Homeopathy treats the person as a whole. It means that homeopathic treatment focuses on the patient as a person, as well as his pathological condition. The homeopathic medicines are selected after a full individualizing examination and case-analysis, which includes the medical history of the patient, physical and mental constitution etc. A miasmatic tendency (predisposition/susceptability) is also often taken into account for the treatment of chronic conditions. The medicines given below indicate the therapeutic affinity but this is not a complete and definite guide to the treatment of this condition. The symptoms listed against each medicine may not be directly related to this disease because in homeopathy general symptoms and constitutional indications are also taken into account for selecting a remedy. To study any of the following remedies in more detail, please visit our Materia Medica sectionNone of these medicines should be taken without professional advice.Reportorial rubric:

Murphy: Diseases: Paralysis-agitans.
Clarke: Paralysis agitans.
Boericke: Nervous system: Paralysis-Type – agitans

Homeopathic Remedies

Mercurius

Weakness of limbs, trembling of extremities, especially hands. Paralytic agitans. Lacerating pain in joints. Cold and clammy sweat on limbsOily perspiration.Tremors everywhere in body. Weakness with trembling from least exertion. All symptoms are aggravated at night, warmth of bed, Damp, cold, rainy weather and during perspiration. Complaints increase during sweating and rest. All symptoms always associated with weariness, prostration and trembling.
Slow in answering questions. Memory weakened and loss of will power. Skin alwaysmoist and freely perspiring. Itching worse warmth of bed

Zincum-Metallicum

Violent trembling (twitching) of the whole body especially after emotions. Twitching in children. Chorea.  Paralysis of hands and feet. Trembling of hands while writing. Lameness, weakness, trembling and twitching of various muscles. Feet in continued motion, cannot keep still. Worse touch, between 5-7 pm., after dinner, better eating, discharges.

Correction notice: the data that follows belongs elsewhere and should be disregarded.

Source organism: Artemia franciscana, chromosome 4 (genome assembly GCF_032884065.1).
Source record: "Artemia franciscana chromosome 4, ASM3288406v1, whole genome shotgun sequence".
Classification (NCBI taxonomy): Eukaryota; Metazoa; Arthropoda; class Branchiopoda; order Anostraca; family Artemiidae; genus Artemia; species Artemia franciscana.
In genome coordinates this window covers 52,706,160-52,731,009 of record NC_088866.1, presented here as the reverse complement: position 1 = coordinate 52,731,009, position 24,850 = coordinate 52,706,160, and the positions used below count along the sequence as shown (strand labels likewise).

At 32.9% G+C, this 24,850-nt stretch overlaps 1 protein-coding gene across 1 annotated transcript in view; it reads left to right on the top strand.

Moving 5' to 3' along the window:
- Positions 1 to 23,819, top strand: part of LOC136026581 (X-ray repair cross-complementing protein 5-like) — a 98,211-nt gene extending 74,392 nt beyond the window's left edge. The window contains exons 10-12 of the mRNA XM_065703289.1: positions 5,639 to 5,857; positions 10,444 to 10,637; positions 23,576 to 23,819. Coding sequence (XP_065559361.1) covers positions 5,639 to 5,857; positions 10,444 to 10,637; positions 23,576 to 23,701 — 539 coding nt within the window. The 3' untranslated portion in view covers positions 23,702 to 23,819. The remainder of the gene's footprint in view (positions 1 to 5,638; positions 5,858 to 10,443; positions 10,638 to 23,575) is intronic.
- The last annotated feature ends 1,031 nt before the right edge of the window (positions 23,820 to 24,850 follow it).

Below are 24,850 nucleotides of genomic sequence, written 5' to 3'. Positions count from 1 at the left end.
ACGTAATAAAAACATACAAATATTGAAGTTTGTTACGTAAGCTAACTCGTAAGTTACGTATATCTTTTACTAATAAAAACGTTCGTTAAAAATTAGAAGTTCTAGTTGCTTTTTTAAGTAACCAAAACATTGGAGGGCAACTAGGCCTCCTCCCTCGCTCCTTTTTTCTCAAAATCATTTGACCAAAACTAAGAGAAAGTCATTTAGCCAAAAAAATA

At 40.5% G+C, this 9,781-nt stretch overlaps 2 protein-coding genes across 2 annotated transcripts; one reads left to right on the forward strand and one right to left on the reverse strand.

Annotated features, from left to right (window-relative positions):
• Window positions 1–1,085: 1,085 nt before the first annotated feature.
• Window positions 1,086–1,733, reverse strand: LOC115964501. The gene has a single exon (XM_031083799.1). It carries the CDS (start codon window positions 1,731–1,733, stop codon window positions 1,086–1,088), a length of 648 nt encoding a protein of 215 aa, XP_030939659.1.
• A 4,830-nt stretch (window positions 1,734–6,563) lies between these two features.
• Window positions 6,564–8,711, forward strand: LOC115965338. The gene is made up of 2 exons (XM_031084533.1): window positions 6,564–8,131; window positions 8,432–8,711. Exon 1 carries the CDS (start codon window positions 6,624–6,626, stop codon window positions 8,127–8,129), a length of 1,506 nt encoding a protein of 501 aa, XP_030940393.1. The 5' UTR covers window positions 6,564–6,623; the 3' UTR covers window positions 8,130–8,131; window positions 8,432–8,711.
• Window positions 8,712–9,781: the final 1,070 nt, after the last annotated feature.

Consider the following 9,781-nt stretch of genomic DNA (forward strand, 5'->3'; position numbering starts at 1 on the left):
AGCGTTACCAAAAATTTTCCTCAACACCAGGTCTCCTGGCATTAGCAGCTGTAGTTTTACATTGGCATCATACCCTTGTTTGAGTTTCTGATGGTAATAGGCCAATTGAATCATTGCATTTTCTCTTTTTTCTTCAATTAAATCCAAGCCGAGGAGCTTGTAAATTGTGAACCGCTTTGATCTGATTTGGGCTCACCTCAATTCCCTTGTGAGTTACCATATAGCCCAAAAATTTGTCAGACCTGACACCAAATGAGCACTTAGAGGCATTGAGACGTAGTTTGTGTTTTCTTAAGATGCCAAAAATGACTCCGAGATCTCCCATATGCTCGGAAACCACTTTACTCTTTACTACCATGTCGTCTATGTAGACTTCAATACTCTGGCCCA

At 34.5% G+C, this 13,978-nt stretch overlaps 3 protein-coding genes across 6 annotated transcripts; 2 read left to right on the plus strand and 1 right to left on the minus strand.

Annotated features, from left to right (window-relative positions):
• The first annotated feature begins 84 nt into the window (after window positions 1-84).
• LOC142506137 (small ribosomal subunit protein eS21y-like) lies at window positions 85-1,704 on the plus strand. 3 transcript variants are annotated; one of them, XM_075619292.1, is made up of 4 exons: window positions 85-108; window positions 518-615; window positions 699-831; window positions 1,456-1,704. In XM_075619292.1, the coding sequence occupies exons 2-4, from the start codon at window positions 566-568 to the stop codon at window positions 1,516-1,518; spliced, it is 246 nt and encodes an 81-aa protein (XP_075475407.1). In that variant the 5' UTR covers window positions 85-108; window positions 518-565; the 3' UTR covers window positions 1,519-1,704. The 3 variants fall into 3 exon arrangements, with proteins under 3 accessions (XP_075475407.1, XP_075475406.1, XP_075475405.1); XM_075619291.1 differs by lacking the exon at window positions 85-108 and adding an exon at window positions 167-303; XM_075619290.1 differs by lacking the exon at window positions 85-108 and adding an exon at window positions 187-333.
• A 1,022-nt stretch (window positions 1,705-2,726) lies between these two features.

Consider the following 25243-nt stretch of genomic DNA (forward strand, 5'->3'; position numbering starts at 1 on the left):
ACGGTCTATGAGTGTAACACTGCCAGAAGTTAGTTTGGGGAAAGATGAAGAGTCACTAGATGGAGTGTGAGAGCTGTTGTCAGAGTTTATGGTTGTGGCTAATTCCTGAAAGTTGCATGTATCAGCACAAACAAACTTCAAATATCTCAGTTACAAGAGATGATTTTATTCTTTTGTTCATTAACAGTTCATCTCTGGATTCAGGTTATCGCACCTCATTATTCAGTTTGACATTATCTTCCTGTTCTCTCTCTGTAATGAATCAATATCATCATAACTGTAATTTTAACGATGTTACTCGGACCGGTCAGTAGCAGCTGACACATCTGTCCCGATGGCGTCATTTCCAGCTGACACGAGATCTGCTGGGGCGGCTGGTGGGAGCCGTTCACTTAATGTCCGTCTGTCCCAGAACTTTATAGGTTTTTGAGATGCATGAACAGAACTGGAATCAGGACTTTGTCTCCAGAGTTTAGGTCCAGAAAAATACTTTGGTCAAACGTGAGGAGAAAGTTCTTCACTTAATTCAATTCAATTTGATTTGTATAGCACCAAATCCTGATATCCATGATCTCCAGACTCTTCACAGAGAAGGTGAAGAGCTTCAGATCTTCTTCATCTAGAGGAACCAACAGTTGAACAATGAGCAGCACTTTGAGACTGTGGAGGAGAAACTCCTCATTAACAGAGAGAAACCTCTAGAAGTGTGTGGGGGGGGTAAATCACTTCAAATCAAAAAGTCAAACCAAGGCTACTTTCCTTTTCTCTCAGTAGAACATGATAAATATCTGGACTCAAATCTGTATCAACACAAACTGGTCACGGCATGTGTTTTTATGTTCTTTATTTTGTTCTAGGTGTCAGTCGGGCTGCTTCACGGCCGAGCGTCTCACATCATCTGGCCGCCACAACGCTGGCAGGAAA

Rhus-tox

When the tremors start with pain which is relieved by motion. There is stiffness of the parts affected. Numbness and formication, after overwork and exposure. Paralysis; trembling after exertion. Limbs stiff and paralysed.All joints hot and painful. Crawling and tingling sensation in the tips of fingers. Worse during sleep, cold, wet rainy weather and after rain, night, during rest, drenching and when lying on back or right side. Better warm, dry weather, motion, walking, change of position, rubbing, stretching out limbs.

Gelsemium

Centers its action on nervous system, causing various degrees of motor paralysis…Dizziness, drowsiness, dullness and trembling are the hallmark of this remedy. Trembling ranks the highest in this remedy, weakness and paralysis, especially of the muscles of the head. Paralysis of various groups of muscles like eyes, throat, chest, sphincters and extremities. Head remedy for tremors. Mind sluggish and muscular system relaxed. Staggering gait. Loss of power of muscular control. Cramps in muscles of forearm. Excessive trembling and weakness of all limbs. Worse by dampness, excitement, bad news. Better by bending forwards, profuse urination, continued motion and open air.

Argentum Nitricum

It is complimentary to Gelsemium. Memory impaired; easily excited and angered; flatulence and greenish diarrhea.Inco-ordination, loss of control and imbalance with trembling and general debility. Paralysis with mental and abdominal symptoms. Rigidity of calves. Walks and stands unsteadily. Numbness of body. Specially arms.

Agaricus Muscarius

Trembling, itching and jerking, stiffness of muscles; itching of skin over the affected parts and extreme sensitiveness of the spine. Cannot bear touchJerking and trembling are strong indications. Chorea and twitching ceases during sleep. Paralysis of lower limbs with spasmodic conditions of arms. Numbness of legs on crossing them. Paralytic pain in left arm followed by palpitation. Stiffness all over with pain over hips.